In particular, our Catholic tradition of dialogue is a gift to the world in a time when people within our nation and all of humanity use faith, race, and culture as a means to divide and segregate ourselves from each other. St. Conforti's legacy lifts up this great need and the balm of dialogue, exchange, and collaboration. Catholic individuals and communities proclaim the compassion of Christ in no uncertain terms.

We see Catholic interfaith advocacy as helping to create a world characterized by: 
  • Respect for people’s diverse religious and non-religious identities, 
  • Mutually inspiring relationships between people of different backgrounds, and 
  • Common action for the common good.
We think that the Kingdom of God is enhanced enormously through the Catholic Church's desire to be in dialogue with the world, by creating positive, meaningful relationships across differences, and fostering appreciative knowledge of other traditions. This is traditionally called the mission ad gentes of the Church, developed since Vatican II. St. John Paul II reminds us that our relationship with those of others faiths, or no faith at all is dictated by two important assumptions: respect for humanity's profound search for answers to the most profound questions of life, and respect for the power of the Holy Spirit present in all of humanity. He states: "...the inter-religious meeting held in Assisi was meant to confirm my conviction that "every authentic prayer is prompted by the Holy Spirit, who is mysteriously present in every human heart." (Redemptoris Missio #29)

What Catholic Interfaith Advocates (CIA) Need

Three important elements are required of Catholic Interfaith Advocates in order to be equipped to be part of the mission of dialogue of the Church today. They include:
  •  Desire to make a difference in a divided world based on our Catholic faith
  • Acquaintance with the rich Catholic tradition of interfaith dialogue and collaboration
  • Interfaith literacy: discover the richness of other faiths and points of view
  • Get involve in the many interfaith initiatives going close to you

April 14, 2015 is Better Together Day

The Interfaith Youth Core of Chicago had organized a great way to get at this. April 14 is Better Together Day. We're disconnected. The divide between our religious and non-religious communities is huge, and that’s a problem. Consider this: 35% of people think Islam is more violent than other traditions. 43% of people wouldn't vote for a well qualified atheist for president. When people hear the word Mormon, 3 of the 4 words that come to mind are negative. On top of that, religious tension is globally at a six year high.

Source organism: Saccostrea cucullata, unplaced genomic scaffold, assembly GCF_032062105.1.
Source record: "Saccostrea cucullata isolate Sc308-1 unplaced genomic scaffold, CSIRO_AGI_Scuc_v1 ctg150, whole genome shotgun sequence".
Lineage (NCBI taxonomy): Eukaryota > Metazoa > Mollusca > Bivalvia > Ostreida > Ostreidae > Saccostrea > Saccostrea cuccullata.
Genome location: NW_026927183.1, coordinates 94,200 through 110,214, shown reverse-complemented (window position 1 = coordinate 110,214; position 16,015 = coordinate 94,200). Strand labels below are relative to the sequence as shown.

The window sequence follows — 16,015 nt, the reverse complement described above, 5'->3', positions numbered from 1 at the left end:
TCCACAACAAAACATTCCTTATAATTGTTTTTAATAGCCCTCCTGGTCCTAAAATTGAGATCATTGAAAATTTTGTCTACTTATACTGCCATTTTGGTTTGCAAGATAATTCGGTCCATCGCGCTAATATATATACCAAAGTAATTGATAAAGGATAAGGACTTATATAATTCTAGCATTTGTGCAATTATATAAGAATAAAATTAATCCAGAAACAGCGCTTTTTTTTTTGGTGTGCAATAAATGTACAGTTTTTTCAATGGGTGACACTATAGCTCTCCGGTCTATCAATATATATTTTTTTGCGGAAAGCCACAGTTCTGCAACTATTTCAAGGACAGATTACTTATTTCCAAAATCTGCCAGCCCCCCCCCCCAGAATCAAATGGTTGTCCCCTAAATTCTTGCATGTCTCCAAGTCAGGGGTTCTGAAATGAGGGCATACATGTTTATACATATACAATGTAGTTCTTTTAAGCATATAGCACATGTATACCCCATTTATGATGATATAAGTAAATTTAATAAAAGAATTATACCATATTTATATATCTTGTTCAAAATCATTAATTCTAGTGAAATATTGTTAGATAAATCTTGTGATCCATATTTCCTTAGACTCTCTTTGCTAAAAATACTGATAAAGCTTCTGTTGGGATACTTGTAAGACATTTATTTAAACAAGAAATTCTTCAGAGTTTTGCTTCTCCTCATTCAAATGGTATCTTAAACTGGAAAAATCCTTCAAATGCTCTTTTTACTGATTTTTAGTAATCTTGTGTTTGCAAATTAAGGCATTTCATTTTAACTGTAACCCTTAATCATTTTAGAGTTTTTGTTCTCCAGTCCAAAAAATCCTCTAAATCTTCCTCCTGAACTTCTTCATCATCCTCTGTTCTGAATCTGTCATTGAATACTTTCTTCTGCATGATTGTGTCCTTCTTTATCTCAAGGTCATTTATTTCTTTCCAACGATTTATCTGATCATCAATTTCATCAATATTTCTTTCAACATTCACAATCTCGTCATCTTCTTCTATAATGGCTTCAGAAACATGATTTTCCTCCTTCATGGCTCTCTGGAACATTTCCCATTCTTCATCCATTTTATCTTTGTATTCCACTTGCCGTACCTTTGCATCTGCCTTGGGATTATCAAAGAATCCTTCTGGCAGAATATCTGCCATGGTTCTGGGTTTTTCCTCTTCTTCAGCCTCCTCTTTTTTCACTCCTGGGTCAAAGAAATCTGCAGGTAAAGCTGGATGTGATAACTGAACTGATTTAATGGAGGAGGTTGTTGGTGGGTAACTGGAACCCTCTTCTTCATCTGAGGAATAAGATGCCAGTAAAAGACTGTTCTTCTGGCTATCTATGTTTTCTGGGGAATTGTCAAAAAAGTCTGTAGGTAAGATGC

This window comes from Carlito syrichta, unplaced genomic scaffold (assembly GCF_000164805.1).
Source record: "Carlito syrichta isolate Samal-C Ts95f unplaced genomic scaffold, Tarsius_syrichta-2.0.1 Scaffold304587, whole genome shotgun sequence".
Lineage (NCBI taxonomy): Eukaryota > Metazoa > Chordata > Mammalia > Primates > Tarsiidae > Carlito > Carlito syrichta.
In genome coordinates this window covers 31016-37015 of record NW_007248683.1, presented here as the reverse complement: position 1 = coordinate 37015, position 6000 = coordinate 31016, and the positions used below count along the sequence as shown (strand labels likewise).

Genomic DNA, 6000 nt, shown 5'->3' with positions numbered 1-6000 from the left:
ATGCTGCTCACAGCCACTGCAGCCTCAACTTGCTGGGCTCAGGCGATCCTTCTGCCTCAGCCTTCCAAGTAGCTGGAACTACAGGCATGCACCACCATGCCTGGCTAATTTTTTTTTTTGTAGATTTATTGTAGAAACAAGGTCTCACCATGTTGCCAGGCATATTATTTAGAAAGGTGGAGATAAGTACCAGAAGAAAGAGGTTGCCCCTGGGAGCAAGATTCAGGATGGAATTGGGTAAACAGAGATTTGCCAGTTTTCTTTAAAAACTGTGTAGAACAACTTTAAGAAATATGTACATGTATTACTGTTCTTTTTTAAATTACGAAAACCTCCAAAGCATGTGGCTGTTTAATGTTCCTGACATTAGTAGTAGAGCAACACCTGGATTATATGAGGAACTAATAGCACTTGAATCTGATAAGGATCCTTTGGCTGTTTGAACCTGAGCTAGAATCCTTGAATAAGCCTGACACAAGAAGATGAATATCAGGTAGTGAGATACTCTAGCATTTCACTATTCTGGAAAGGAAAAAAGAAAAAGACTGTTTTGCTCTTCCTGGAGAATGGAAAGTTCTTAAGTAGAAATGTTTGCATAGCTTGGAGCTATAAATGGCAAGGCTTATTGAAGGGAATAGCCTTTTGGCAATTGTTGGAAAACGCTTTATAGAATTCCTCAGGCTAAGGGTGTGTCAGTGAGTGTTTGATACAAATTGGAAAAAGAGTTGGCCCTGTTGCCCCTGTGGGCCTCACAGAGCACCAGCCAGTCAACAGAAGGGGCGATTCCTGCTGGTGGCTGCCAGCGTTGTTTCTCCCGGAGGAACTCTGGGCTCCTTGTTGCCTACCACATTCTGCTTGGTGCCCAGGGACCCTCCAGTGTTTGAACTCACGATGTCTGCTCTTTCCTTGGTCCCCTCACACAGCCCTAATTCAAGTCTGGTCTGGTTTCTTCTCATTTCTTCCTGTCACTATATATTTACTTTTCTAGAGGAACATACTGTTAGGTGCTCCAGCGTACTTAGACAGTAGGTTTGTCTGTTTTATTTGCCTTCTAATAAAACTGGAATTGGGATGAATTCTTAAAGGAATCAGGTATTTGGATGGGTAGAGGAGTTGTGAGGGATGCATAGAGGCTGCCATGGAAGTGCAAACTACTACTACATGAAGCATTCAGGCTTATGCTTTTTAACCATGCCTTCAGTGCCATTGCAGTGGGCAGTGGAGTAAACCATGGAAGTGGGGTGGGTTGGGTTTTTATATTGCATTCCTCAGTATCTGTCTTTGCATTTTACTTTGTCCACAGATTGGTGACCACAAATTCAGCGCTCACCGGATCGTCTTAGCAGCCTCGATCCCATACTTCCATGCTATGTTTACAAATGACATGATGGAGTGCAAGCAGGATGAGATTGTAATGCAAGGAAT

We can do our part to change that. Research shows that just having one friend of a different religious or non-religious background can build understanding and combat ignorance. That’s why, on April 14th, we want you talk to an actual human of another religious or non-religious background about the values you both share. Then come back and post the experience online.

Still confused? Let's break it down. By signing the pledge, you’re saying that on April 14th you’re going to...

1. Meet someone of a different religious or non-religious background.
2. Talk about something that inspires them.
3. Share your story here.

Anyone interested in learning more about becoming a Catholic Interfaith Advocate, contact us. We would be happy to help.

Sunday, March 15, 2015

Does Cardinal Turkson Hint to the Upcoming Human Ecology Encyclical of Pope Francis?

Recently Cardinal Peter Turkson, head of the Pontifical Council for Justice and Peace spoke to the Irish Bishops at the Trocaire 2015 Lenten Lecture. The Irish Bishops had just issued their "The Cry of the Earth" and the Irish development agency, Trocaire (Mercy in Irish), has been resolute in their Drop in the Ocean Campaign.

In this backdrop we also know that Cardinal Turkson helped work on the first draft of the Holy Father's encyclical on human ecology. Here the Cardinal points out that global inequality and the destruction of the environment are inter-related. The promotion of integral ecology is the relationship between development, concern for the poor and responsibility for the environment.

He outlines four principles of integral ecology reflected in the ministry and teaching of Pope Francis. They are:

  • The call of all people to be protectors is integral and all embracing
  • Care for creation is a virtue in its own right (relationship between nature and humanity)
  • There is a necessity to care for what we cherish and revere (religious voice and sustainable development and environmental care)
  • The call to dialogue and a new global solidarity based on the fundamental pillars that govern a nation. (Everyone has a part to play)
In light of this there is speculation that the Cardinal's talk could provide a sneak peek in outline form to Pope Francis will issue in his next encyclical letter.